When I got within 10 yards of him, I noticed he was sitting on a rather large valise. He didn’t seem to notice us at first. He was tearing the covers off his sketchbook and scratching his ears with the blunt ends. He was murmuring something about being “a sick man, a spiteful man,” and something about his “liver hurting.” I stopped and watch him for a moment, listening for clues. However, there were none.

I glanced around me and noticed that the mob had become quite big. It was an enormous mob of at least 177 legislators. I gazed at the sea of curious faces, all certain about this “simple twist of fate.” One hundred and seventy-seven wills urged me on. I felt like a pawn, an absurd marionette in some surreal spectacle, but I had to play this out. I could not lose face. The principles of a free market, the spirit of the University of Chicago’s School of Economics, and the preservation of the American plutocracy were at stake. I could not falter.

Then he stood up and began slamming the trunk against the Capitol steps, not once but several times. With no time to lose, I loaded one paperclip onto the slender, brown rubber band between my left thumb and index finger and fired. The paperclip struck his right kneecap, but he refused to go down. He stood upright and glared at me for a second. Then his eyes softened; they seemed to implore me to save him. Instead, I fired another fastener, hitting him in the left elbow. He turned sluggishly around, and I fired again, this time striking him in the buttocks. He appeared suddenly stricken, shrunken, as though the impact had finally sunk into him.

At last, perhaps eleven minutes later – not a minute less – he fell to the pavement. I walked over to him. He was still breathing, though his body quivered in undignified dejection. I pointed another clasp where I thought his heart might be and discharged three more rounds. He gasped and groaned, begging me to finish him off, but my rubber band had broken. I then turned and walked towards the jeering legislators. I thought about how they had tied his destiny to mine. I became furious and threw the box of paperclips into the dispersing rabble. Within minutes, the Committee’s private security firm had arrived. I thought that legally I had done the right thing, for a mad retiree must be dispatched; besides he had thrown his laser pointer at a Committee member and kicked the extremely-old leader of the majority party caucus and presiding officer of the legislative chamber. Nonetheless, I felt guilty.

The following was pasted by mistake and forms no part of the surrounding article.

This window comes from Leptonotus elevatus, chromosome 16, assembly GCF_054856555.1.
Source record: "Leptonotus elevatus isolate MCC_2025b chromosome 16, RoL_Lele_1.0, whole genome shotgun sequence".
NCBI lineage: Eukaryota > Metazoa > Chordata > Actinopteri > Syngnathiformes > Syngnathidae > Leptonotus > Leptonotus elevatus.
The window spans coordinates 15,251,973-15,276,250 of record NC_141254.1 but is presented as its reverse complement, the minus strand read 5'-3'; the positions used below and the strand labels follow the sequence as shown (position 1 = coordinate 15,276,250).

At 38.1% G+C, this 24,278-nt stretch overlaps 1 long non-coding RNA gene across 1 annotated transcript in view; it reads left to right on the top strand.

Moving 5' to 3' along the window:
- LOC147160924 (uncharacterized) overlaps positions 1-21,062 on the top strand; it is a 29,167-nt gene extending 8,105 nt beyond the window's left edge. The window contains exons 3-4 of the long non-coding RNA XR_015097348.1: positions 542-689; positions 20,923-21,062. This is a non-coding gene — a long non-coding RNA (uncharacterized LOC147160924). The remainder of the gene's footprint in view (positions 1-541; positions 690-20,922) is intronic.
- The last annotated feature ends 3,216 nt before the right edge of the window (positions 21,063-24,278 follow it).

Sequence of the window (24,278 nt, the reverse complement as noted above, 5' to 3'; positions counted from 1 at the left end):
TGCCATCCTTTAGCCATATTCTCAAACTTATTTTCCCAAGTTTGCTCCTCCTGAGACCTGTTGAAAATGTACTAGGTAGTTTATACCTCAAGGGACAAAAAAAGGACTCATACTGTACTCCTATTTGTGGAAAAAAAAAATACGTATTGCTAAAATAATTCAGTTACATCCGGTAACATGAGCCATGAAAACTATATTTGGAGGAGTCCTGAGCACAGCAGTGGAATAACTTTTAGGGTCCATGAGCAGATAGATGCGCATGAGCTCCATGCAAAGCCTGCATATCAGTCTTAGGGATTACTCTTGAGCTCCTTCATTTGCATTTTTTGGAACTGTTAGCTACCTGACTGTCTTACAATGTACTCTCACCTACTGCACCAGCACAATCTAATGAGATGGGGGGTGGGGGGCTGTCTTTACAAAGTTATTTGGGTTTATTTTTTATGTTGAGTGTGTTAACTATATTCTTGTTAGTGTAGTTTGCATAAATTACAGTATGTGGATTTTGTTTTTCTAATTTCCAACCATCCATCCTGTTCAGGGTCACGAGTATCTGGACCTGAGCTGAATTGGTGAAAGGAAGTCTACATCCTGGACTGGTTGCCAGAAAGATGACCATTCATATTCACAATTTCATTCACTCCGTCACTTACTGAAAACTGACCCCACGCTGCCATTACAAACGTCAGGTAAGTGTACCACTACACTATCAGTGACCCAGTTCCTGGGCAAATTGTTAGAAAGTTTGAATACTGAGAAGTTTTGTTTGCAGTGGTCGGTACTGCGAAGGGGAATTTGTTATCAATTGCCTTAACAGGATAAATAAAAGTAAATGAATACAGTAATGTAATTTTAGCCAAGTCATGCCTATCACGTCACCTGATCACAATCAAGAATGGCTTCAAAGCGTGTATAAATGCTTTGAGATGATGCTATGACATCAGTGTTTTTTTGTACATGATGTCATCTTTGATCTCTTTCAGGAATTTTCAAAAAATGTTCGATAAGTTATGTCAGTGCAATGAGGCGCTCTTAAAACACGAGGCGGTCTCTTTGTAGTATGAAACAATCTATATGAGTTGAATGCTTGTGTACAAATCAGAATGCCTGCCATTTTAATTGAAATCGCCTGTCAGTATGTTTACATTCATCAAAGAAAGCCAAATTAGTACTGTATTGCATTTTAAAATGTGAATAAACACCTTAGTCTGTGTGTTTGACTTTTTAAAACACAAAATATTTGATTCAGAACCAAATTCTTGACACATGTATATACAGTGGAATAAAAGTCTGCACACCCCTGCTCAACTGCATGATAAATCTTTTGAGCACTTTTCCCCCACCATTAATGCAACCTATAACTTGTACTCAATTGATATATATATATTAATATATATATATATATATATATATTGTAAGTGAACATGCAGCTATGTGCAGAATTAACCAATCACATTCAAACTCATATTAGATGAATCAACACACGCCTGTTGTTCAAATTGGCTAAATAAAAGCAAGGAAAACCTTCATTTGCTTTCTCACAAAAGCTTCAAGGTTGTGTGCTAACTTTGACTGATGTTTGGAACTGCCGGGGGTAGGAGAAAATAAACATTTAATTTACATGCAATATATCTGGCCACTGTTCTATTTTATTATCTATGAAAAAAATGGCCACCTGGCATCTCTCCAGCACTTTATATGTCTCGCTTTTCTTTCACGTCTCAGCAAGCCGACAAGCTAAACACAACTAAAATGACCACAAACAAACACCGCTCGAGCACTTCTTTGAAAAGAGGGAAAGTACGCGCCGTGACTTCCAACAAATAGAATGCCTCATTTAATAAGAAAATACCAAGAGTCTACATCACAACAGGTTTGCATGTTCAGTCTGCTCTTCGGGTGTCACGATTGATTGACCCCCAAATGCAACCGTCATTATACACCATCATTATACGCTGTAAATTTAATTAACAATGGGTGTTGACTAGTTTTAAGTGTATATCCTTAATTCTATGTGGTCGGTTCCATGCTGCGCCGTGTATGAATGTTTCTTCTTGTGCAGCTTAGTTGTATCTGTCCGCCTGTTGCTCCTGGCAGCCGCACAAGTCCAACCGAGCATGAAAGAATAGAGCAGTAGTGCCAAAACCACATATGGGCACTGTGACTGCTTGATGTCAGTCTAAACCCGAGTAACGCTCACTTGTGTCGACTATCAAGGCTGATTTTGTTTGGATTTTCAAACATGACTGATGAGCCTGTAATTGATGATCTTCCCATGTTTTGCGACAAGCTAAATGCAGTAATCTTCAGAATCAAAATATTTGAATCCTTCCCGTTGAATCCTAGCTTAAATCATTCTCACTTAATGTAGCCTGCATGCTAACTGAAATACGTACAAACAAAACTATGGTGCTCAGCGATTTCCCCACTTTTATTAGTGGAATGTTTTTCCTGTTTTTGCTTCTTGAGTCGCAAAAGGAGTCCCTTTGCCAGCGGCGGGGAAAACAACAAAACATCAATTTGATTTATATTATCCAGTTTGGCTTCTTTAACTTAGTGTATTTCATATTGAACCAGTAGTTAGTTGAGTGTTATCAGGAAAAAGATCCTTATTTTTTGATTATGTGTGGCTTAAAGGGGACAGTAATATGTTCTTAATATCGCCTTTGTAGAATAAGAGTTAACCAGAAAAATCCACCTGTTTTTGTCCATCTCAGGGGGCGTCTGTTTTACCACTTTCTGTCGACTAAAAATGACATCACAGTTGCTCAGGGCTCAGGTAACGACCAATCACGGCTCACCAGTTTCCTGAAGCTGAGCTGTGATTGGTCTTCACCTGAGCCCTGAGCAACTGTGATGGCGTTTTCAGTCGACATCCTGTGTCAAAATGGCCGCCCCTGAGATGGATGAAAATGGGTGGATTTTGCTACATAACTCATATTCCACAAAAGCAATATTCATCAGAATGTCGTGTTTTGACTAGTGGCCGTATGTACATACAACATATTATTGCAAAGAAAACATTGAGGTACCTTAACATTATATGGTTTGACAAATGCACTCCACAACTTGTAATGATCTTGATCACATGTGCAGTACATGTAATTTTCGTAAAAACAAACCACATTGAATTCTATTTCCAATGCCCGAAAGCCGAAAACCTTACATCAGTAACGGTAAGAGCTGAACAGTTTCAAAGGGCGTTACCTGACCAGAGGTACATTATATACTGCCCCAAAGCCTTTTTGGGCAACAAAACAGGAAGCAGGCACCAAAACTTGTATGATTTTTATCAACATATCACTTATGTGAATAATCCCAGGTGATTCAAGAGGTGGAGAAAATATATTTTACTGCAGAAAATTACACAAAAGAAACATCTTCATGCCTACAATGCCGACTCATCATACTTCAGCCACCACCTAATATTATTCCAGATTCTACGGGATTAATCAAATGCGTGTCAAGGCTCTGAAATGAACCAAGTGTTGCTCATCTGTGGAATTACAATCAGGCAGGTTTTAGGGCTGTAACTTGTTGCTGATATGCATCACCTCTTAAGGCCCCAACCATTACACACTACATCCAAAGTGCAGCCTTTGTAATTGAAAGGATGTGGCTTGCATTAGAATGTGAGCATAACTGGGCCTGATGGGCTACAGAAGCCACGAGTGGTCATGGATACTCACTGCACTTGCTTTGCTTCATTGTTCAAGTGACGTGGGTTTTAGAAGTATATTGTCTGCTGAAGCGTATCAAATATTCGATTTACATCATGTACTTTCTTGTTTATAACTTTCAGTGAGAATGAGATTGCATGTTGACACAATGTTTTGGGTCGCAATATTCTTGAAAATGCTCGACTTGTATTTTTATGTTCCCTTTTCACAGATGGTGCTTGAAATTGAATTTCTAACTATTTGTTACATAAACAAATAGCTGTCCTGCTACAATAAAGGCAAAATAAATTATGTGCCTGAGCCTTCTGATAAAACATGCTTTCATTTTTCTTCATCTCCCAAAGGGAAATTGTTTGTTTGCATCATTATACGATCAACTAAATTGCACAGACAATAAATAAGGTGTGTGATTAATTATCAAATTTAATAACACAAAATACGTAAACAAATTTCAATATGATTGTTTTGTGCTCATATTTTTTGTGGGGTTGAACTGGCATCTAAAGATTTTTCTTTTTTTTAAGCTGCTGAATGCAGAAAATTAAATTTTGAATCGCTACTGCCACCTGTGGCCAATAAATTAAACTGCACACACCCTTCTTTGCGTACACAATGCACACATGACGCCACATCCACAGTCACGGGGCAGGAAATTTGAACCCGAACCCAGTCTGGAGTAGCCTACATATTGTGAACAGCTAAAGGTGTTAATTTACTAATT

Afterwards, there were countless discussions about the incident. Opinions were divided. Several days later, the Committee banished me to their Clark Street command center in Chicago where I offered advice on acquisitions, capital projects, mergers, pension schemes, and off-shore banks accounts, until I defected nine months later. In the years that followed, I often wondered about the day I almost exterminated a hapless, stalwart retiree simply to avoid looking like a fool.

Wednesday, September 14, 2011

A Letter to a Friend about Gun Control


"I know what you're thinking. Did he fire six shots or only five? Well, to tell you the truth, in all this excitement, I kind of lost track myself. But being this is a .44 Magnum, the most powerful handgun in the world and could blow your head clean off, you've got to ask yourself one question: Do I feel lucky? Well, do ya, punk?" –Dirty Harry Callahan

I worked as a reserve police officer on weekends, usually late at night to early morning; I drank a lot of steaming black coffee and taught high school students during the week a long time ago. I have always believed in non-profitable and stressful public service.  Furthermore, I have always believed in the theories of deterrence and retributive justice. I am for self-defense (I used to prefer Taekwondo in my younger years as a Black Belt, but I’m getting too old; besides, someone with a gun has a distinct advantage).

The 2nd amendment – established in 1791 – has been debated and re-interpreted quite often. The question disputed about gun control is whether it is a collective or individual right to own a weapon.

According to Silveira v. Lockyer (2002), a federal appeals court in California ruled that the 2nd Amendment does not protect individuals' right to possess firearms but does protect states' rights to protect themselves. (Note; this case was essentially a ban on assault weapons). In a subsequent court case, District of Columbia v. Heller (2007), the federal appeals court ruled that the District of Columbia law prohibiting handguns violated the individual’s right to possess firearms under the 2nd amendment. The Supreme Court granted certiorari (a writ issued by a higher court to obtain records on a case from a lower court so that the case can be reviewed), nevertheless.